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  • Writer's pictureNikki Glekas


I had a lot of fun filming this episode because Halva is one of my all-time favorite Greek recipes. It’s very representative of Greek cuisine in that it is made with pantry staples and the method is uncomplicated. Once you get used to making it you’ll notice that the recipe is also adaptable. In this version I add raisins for texture and flavor, but you could swap them out for almonds, or leave the recipe plain. It’s up to you!

The main ingredient of halva is semolina, which I always have in my pantry and is easy find at the store. The entire recipe is made on the stovetop so be sure to use a pot with high sides and have everything ready so it can easily be added as you cook. Take your time when toasting the semolina because it’s the light brown toasty flavor that really makes a difference in the finished dish.

The halva should cool in a dish before it is served. Once it’s room temperature you can easily serve it however you’d like. At our restaurant we’d pack it into a ramekin and unmold it onto a plate. This is a very pretty look, which dresses it up quite a bit. You can even garnish the plate with a candied orange slice (link) and some cinnamon sticks. Other times I’ll crumble it over Greek yogurt, ice cream, or just cut out a soft square and eat it with my hands. There is no wrong way to enjoy it!

This is a great recipe for children and adults, it appeals to everyone. I often add it to containers and pack it in my children’s lunchboxes since it transports very well. If you have any questions about how to make this or ways you could flavor it, please leave a comment and let me know. Once you get used to making it you’ll find it becomes a regular in your repertoire. Enjoy!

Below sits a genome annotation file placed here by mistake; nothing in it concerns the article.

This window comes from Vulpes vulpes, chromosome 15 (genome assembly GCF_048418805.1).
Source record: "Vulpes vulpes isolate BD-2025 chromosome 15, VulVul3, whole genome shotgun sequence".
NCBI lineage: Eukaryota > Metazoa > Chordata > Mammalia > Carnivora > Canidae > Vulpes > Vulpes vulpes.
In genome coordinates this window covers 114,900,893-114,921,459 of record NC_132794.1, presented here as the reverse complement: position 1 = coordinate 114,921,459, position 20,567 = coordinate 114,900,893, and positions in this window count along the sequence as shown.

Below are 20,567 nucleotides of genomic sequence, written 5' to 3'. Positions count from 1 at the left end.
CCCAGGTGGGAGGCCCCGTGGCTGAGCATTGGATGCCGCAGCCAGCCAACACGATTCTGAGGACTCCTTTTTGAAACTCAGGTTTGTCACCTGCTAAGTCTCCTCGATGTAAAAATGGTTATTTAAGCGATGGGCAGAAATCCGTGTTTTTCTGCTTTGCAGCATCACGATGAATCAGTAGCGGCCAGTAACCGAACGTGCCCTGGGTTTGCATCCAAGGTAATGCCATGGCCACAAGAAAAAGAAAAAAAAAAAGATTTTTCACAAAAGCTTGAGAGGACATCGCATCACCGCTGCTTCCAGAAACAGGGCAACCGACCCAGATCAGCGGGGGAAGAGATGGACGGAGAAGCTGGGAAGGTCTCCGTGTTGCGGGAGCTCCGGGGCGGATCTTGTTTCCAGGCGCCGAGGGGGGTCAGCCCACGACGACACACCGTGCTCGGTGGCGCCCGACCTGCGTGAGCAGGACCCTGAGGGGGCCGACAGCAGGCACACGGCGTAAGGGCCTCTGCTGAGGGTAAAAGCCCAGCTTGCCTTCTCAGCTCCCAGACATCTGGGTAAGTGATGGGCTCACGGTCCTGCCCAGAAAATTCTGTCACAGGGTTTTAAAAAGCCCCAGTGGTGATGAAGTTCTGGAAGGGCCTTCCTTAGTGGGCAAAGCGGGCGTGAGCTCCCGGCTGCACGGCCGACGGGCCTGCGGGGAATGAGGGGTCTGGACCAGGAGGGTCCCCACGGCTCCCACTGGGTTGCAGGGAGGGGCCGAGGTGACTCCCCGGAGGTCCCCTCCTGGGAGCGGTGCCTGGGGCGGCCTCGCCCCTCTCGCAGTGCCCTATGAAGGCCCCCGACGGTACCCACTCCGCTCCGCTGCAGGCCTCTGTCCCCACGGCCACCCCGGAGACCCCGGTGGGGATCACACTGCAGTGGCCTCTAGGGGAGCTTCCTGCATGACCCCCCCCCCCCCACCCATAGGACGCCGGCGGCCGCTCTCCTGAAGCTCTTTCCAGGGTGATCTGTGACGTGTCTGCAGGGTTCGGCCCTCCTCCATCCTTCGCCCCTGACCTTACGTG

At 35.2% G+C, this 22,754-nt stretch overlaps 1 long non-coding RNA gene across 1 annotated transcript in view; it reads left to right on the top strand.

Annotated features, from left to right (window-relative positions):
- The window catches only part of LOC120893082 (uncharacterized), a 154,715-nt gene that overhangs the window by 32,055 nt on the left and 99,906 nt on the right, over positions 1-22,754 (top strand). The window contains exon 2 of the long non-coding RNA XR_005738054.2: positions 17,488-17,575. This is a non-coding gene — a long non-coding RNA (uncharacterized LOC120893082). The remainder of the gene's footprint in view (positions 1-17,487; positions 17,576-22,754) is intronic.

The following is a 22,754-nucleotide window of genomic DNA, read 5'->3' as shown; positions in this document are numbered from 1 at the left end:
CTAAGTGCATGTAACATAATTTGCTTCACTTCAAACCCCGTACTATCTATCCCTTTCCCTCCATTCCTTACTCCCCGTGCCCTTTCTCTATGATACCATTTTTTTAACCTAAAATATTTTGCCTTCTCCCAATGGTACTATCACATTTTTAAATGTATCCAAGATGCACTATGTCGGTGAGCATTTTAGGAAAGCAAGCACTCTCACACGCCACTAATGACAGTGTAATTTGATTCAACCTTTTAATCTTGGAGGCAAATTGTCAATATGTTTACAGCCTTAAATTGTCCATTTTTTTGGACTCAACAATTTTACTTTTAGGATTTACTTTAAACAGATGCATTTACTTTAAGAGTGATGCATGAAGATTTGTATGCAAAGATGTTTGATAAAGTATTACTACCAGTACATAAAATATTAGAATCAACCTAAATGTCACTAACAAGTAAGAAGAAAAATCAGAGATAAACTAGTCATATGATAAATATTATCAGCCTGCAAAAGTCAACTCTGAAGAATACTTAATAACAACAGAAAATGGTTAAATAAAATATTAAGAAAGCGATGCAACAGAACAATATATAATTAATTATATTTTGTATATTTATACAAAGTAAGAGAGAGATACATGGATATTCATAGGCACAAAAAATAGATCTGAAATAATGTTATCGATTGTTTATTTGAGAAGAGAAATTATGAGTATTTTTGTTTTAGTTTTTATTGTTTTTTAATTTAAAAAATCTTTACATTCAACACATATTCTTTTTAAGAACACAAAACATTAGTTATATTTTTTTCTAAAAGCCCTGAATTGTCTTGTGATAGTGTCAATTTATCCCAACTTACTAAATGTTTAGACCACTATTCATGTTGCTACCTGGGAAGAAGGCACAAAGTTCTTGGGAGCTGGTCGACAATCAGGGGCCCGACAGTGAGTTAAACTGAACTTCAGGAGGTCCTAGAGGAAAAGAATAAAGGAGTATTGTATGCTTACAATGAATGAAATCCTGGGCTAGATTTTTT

This is a traditional Greek dessert made with semolina, a grain that commonly found there. People often make this at home and serve it to friends when you come over. It can also be made a little fancier and molded in a ramekin before being served at a dinner party.

  • ½ cup olive oil

  • ½ cup vegetable oil

  • 1 cup finely ground semolina

  • 1 cup coarse semolina

  • 1 cup raisins (optional)

  • 1 Tbsp ground cinnamon


  • 2 ½ cups granulated sugar

  • 4 cups water

  • 2 lemon peels

  • 1 cinnamon stick

  • To make the syrup, combine the sugar, water, lemon peel and cinnamon stick in a medium saucepan. Bring it to a low boil over medium-high heat and dissolve the sugar in the water. Then remove the pan from the heat and allow the syrup to cool completely to room temperature. Once it is cooled, remove the cinnamon stick and lemon peel and discard.

  • Place a 7x11 baking dish next to the stovetop.

  • Add the oils to a large stockpot with high sides. Bring the heat to medium and let the oil warm up for 3-4 minutes. When a pinch of semolina dropped in the oil sizzles you can add all of the semolina. Slowly stir in both varieties of semolina to toast it. Use a wooden spoon to move the grain around the hot pot. As the grain toasts it will darken in color, and the sides will bubble a little bit. Continue toasting the semolina until it is medium brown and it is evenly mixed with the oil, about 10 – 12 minutes.

  • Once the semolina is completely toasted stand back and carefully add the cooled syrup to it. The mixture will immediately begin to bubble, stir it well a wooden spoon until the syrup is totally absorbed. Then, fold in the raisins and ground cinnamon.

  • Pour the finished mixture into the baking dish and spread it evenly with a spatula. Allow the halva to cool completely to room temperature.

  • To serve, scoop the mixture into a mold, or into a bowl and serve.

Nikki Glekas is the owner of Nikki Glekas Events, a full-service catering and events company located in Stamford, CT. She is currently operating with COVID-safe procedures and is happy to discuss your event and catering needs with you. To discuss further please contact or call 203.658.8659.

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